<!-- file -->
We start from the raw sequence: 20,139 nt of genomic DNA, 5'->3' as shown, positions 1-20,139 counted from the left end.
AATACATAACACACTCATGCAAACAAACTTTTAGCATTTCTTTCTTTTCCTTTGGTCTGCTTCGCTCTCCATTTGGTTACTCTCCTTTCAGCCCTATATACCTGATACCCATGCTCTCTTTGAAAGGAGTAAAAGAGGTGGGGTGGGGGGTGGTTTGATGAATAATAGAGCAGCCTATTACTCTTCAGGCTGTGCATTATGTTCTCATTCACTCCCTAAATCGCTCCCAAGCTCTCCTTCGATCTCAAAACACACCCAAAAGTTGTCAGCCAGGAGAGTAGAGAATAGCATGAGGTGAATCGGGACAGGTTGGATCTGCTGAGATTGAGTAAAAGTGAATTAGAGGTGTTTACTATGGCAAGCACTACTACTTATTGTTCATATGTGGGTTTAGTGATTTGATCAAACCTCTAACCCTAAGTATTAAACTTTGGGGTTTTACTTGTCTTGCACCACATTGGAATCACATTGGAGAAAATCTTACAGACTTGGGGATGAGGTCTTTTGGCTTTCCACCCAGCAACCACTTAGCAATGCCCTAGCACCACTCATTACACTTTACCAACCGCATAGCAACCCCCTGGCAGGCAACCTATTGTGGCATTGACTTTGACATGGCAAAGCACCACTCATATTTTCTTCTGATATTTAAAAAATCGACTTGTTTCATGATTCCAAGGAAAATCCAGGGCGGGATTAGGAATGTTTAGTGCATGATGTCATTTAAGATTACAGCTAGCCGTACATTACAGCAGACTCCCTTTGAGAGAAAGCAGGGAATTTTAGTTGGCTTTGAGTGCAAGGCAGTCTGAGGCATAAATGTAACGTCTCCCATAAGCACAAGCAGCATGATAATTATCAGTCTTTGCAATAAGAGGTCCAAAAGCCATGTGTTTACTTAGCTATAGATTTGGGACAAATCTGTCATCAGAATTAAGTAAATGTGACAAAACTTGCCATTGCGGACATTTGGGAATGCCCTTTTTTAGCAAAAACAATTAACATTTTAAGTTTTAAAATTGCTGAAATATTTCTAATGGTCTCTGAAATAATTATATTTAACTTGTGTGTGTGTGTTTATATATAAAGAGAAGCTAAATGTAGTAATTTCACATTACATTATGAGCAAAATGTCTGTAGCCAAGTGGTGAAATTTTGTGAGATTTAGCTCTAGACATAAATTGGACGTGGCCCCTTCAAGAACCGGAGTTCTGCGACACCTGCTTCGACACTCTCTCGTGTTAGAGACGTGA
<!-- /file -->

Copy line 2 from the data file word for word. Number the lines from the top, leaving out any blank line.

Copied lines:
AATACATAACACACTCATGCAAACAAACTTTTAGCATTTCTTTCTTTTCCTTTGGTCTGCTTCGCTCTCCATTTGGTTACTCTCCTTTCAGCCCTATATACCTGATACCCATGCTCTCTTTGAAAGGAGTAAAAGAGGTGGGGTGGGGGGTGGTTTGATGAATAATAGAGCAGCCTATTACTCTTCAGGCTGTGCATTATGTTCTCATTCACTCCCTAAATCGCTCCCAAGCTCTCCTTCGATCTCAAAACACACCCAAAAGTTGTCAGCCAGGAGAGTAGAGAATAGCATGAGGTGAATCGGGACAGGTTGGATCTGCTGAGATTGAGTAAAAGTGAATTAGAGGTGTTTACTATGGCAAGCACTACTACTTATTGTTCATATGTGGGTTTAGTGATTTGATCAAACCTCTAACCCTAAGTATTAAACTTTGGGGTTTTACTTGTCTTGCACCACATTGGAATCACATTGGAGAAAATCTTACAGACTTGGGGATGAGGTCTTTTGGCTTTCCACCCAGCAACCACTTAGCAATGCCCTAGCACCACTCATTACACTTTACCAACCGCATAGCAACCCCCTGGCAGGCAACCTATTGTGGCATTGACTTTGACATGGCAAAGCACCACTCATATTTTCTTCTGATATTTAAAAAATCGACTTGTTTCATGATTCCAAGGAAAATCCAGGGCGGGATTAGGAATGTTTAGTGCATGATGTCATTTAAGATTACAGCTAGCCGTACATTACAGCAGACTCCCTTTGAGAGAAAGCAGGGAATTTTAGTTGGCTTTGAGTGCAAGGCAGTCTGAGGCATAAATGTAACGTCTCCCATAAGCACAAGCAGCATGATAATTATCAGTCTTTGCAATAAGAGGTCCAAAAGCCATGTGTTTACTTAGCTATAGATTTGGGACAAATCTGTCATCAGAATTAAGTAAATGTGACAAAACTTGCCATTGCGGACATTTGGGAATGCCCTTTTTTAGCAAAAACAATTAACATTTTAAGTTTTAAAATTGCTGAAATATTTCTAATGGTCTCTGAAATAATTATATTTAACTTGTGTGTGTGTGTTTATATATAAAGAGAAGCTAAATGTAGTAATTTCACATTACATTATGAGCAAAATGTCTGTAGCCAAGTGGTGAAATTTTGTGAGATTTAGCTCTAGACATAAATTGGACGTGGCCCCTTCAAGAACCGGAGTTCTGCGACACCTGCTTCGACACTCTCTCGTGTTAGAGACGTGA